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Hillary offering Joe a cookie. Photo credit: Joe Guzman.


By coincidence, Larry from Michigan City was observing when Bill and Joe arrived. I met Larry only a few days before, at the Porter County Commissioners meeting. Larry had a homemade Dobsonian, built from scrap wood. Mac, a young Chicago Astronomer was there with his dad and his Orion short tube 6” Dobsonian. Bill had brought his 5” Vixen Newtonian for astro-imaging, and of course Joe had the C11.


I slowly set up my 6” Dob, enjoying the early night, letting my eyes adapt to the darkness, and soaking up starlight. There was no hurry, we had all night for viewing. My first order of business was Comet Hartley, or course. I was expecting a difficult endeavor, but finally the comet actually looked like a COMET! I couldn’t believe it was so easy, so I called Bill over to verify. He agreed. It was soon obvious, as Hartley approached the star Miram, passing it around midnight.


As a group we observed dozens of targets through the night. One of my highlights was when Bill found M33, the Pinwheel Galaxy. I had long ago given up on it, but it was one of the first deep sky objects I’d ever tried to find. Globular cluster M15 was another first for me. I’m not sure how I’ve overlooked adding it to my observing list for so long. I also was on a stellar remnant kick. Usually the Ring Nebula is the only planetary nebula I observe, but I hit up M27 (again, I’m not sure why I overlook an easy target). When Gemini rose, I tried for the Eskimo Nebula, another sight that had always eluded me. I gave up on it quite a few times again, but kept coming back to it. Finally, absolutely sure of my star hop, I took a closer look. Bill was also looking for it, and I compared the views. It wasn’t what I was expecting, but I had definitely been dead on with my star hops. It didn’t look impressive until we put the power of the C11 on it. I also added M1, the Crab Nebula, to the stellar corpses observed that night. One of my last targets of the night was a challenge, something I’d never tried to find. The Cat’s Eye Nebula was rather low, out over the Lake Michigan, but I managed to track it down.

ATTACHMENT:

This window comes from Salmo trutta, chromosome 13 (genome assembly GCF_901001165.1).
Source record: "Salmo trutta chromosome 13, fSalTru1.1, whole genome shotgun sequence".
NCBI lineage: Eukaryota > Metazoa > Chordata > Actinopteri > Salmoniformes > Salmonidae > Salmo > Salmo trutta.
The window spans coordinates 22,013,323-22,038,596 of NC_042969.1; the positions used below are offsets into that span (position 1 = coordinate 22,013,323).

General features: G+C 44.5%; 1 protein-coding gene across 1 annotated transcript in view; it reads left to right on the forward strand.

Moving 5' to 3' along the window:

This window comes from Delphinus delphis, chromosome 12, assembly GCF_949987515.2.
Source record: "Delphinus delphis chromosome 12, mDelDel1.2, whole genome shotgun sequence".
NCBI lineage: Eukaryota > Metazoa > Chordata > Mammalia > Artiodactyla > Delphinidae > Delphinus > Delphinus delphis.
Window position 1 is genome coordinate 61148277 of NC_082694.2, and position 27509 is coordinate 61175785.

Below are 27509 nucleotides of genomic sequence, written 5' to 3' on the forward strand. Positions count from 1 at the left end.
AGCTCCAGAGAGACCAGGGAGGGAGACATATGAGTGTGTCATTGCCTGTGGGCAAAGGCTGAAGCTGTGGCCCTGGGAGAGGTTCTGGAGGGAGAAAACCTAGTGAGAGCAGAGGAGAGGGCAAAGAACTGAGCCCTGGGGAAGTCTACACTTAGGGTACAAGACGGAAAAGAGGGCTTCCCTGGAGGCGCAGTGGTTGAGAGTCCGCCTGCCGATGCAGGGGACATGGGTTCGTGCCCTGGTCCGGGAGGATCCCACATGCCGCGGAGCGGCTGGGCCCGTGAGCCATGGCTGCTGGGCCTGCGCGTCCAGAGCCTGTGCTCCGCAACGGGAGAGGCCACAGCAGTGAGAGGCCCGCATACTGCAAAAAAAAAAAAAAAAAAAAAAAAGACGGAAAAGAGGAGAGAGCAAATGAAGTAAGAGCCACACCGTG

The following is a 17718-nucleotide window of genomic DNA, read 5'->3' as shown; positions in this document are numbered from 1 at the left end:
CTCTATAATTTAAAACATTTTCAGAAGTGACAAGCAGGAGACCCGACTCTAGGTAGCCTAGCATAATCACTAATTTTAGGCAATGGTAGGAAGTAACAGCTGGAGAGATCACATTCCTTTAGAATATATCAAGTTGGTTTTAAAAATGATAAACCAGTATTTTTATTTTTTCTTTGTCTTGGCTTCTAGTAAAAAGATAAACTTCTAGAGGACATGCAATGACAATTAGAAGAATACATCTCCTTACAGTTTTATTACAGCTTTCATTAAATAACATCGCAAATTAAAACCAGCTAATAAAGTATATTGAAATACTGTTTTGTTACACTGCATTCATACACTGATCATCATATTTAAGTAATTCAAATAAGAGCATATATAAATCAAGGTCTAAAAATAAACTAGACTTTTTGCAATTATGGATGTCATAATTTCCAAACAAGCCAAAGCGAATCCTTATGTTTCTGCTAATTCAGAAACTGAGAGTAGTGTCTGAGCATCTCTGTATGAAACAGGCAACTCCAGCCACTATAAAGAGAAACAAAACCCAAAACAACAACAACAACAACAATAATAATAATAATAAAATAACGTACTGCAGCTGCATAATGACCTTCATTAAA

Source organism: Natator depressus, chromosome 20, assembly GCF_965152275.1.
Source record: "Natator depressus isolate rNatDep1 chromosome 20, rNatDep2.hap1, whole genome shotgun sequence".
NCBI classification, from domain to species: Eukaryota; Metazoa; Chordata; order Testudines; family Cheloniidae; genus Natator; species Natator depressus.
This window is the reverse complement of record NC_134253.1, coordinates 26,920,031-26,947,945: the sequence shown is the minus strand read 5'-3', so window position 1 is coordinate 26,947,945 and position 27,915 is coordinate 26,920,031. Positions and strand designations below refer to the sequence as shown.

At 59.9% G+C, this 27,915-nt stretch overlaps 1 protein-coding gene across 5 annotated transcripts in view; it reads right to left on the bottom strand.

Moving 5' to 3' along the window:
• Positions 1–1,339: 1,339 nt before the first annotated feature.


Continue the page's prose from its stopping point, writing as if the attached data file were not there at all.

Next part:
Mac and his dad left when the park closed, but Mac was pushing us all to our limits. At Mac’s suggestion, Bill tried for the Veil Nebula. With a time exposure image, he was able to pick up nebulosity. I’m not equipped for astrophotography, but it was cool to see some of the nice images that Bill and Joe were getting.


The temperature stayed comfortable most of the night. The last two hours turned chilly, and we were ready to go just before daylight broke through. Only Bill, Joe, Hillary, and I stayed all night, but we had a nice group for a star party the first half of the night. Like all good astronomers, we pushed each other to find new treats in the sky, and enjoyed sharing our finds with the group. It will go down as one of my best personal sessions, and having great company around only made it better.


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What a great group to observe with! Photo credit: Joe Guzman.


Read our accounts and see some of the images taken that night here:

http://astronomer.proboards.com/index.cgi?action=display&board=Observations&thread=2913&page=1

3 comments: